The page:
Garchik, who writes the Chronicle’s widely read abouttown column, says, “Like all stereotypical things there’s some truth in it [S.F.’s wacko image] but it’s not the only thing that defines us. I’m from Brooklyn and when people would say they’re from Brooklyn on radio or TV, the audience would just laugh — for no reason. So San Francisco has its little place in the constellation. Who wants to live in Nowheresville?”
Despite lax local lunacy standards, a page one story on “ecosex” had even natives gagging. Founded by sex activist Annie Sprinkle and her partner, “ecosexualists” hope to “change the metaphor from Earth as mother to Earth as lover.” (The city clings passionately to its exhausted beatnik/hippy past.) Sprinkle and spouse have “married” the moon, sky, ocean, and mountains; coal is next to be wed. An Eco-Sex Symposium photo showed Sprinkle spread-eagled, flowers planted between her legs, being watered.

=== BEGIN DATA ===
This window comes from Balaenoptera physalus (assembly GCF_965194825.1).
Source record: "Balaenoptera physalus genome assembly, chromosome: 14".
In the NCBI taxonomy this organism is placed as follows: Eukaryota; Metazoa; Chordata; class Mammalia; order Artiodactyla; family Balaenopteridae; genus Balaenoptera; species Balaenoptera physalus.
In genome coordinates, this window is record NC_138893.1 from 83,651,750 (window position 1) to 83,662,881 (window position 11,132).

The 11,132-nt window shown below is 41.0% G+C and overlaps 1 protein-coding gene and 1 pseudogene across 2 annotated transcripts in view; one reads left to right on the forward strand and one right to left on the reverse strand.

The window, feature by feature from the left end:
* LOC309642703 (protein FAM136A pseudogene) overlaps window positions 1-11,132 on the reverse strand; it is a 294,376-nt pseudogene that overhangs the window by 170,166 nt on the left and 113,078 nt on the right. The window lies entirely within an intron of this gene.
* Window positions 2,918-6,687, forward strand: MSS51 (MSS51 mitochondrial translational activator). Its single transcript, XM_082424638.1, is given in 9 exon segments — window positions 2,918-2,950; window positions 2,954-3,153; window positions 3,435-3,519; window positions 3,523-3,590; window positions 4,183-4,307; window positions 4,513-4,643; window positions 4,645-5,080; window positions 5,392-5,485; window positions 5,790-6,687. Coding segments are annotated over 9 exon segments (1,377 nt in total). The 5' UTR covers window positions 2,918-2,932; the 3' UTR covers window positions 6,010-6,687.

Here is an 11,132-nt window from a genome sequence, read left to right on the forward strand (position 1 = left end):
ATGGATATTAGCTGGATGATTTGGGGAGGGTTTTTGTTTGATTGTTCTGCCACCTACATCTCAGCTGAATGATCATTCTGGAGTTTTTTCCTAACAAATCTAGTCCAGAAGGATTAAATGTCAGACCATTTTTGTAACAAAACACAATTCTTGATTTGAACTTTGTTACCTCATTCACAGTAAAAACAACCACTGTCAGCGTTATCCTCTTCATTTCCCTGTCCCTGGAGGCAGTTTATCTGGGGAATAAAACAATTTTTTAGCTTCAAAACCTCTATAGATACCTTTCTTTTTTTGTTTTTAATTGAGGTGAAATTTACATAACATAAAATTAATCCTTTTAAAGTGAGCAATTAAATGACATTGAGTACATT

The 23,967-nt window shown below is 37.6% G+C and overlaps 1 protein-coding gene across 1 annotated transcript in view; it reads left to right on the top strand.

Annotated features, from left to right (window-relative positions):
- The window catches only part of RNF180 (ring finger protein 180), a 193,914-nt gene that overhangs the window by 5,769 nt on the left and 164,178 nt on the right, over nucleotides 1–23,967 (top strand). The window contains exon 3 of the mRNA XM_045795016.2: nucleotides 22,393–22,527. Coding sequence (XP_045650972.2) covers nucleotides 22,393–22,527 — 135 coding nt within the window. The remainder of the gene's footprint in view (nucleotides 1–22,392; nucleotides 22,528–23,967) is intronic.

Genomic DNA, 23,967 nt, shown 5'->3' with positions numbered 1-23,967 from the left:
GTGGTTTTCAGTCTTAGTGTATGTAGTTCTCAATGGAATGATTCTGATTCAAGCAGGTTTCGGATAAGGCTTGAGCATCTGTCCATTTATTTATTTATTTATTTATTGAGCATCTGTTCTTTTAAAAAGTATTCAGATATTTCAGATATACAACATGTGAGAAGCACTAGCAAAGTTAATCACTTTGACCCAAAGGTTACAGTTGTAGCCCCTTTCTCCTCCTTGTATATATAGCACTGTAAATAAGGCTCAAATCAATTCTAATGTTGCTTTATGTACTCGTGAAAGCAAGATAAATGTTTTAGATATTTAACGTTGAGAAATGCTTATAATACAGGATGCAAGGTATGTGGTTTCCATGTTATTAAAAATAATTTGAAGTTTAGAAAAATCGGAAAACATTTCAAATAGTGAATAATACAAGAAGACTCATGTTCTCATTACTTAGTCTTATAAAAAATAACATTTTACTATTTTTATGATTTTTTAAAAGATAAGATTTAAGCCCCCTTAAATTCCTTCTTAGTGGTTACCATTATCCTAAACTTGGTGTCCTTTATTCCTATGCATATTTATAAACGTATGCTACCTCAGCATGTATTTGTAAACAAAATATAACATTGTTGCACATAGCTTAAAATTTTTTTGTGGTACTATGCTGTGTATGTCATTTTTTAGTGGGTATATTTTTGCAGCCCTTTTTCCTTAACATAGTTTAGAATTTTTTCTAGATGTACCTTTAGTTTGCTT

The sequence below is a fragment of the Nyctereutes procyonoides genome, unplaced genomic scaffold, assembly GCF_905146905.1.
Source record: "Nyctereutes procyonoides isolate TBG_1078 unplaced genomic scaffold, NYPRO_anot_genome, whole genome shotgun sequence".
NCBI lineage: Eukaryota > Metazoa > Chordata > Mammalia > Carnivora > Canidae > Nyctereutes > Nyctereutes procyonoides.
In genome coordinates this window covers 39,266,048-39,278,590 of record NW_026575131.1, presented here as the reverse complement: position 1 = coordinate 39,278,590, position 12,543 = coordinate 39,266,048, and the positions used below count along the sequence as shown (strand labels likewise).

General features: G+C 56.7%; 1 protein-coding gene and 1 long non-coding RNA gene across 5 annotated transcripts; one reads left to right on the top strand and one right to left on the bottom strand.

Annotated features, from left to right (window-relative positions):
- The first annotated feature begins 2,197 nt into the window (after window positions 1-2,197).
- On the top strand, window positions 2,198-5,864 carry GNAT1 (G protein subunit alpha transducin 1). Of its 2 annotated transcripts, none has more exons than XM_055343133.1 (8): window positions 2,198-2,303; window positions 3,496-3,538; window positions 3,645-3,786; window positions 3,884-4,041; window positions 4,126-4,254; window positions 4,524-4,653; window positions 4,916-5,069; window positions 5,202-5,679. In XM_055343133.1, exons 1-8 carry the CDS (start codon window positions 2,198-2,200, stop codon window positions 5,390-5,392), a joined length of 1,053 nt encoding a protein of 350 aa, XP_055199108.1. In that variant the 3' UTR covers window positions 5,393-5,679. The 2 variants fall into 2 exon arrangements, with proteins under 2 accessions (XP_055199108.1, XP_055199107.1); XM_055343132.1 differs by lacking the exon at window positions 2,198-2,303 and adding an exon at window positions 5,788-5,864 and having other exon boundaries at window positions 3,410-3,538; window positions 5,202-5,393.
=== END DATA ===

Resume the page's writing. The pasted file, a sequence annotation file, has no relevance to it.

This certifiably crazy event was sponsored by the San Francisco Arts Commission and dutifully reported at length in the Chronicle with a shot of Sprinkle and her lover hugging under the trees. No wonder Los Angeles Times columnist Meghan Daum claims San Francisco “is filled with insufferable, sanctimonious do-gooders” — to which Garchik responds, “They’re just jealous!”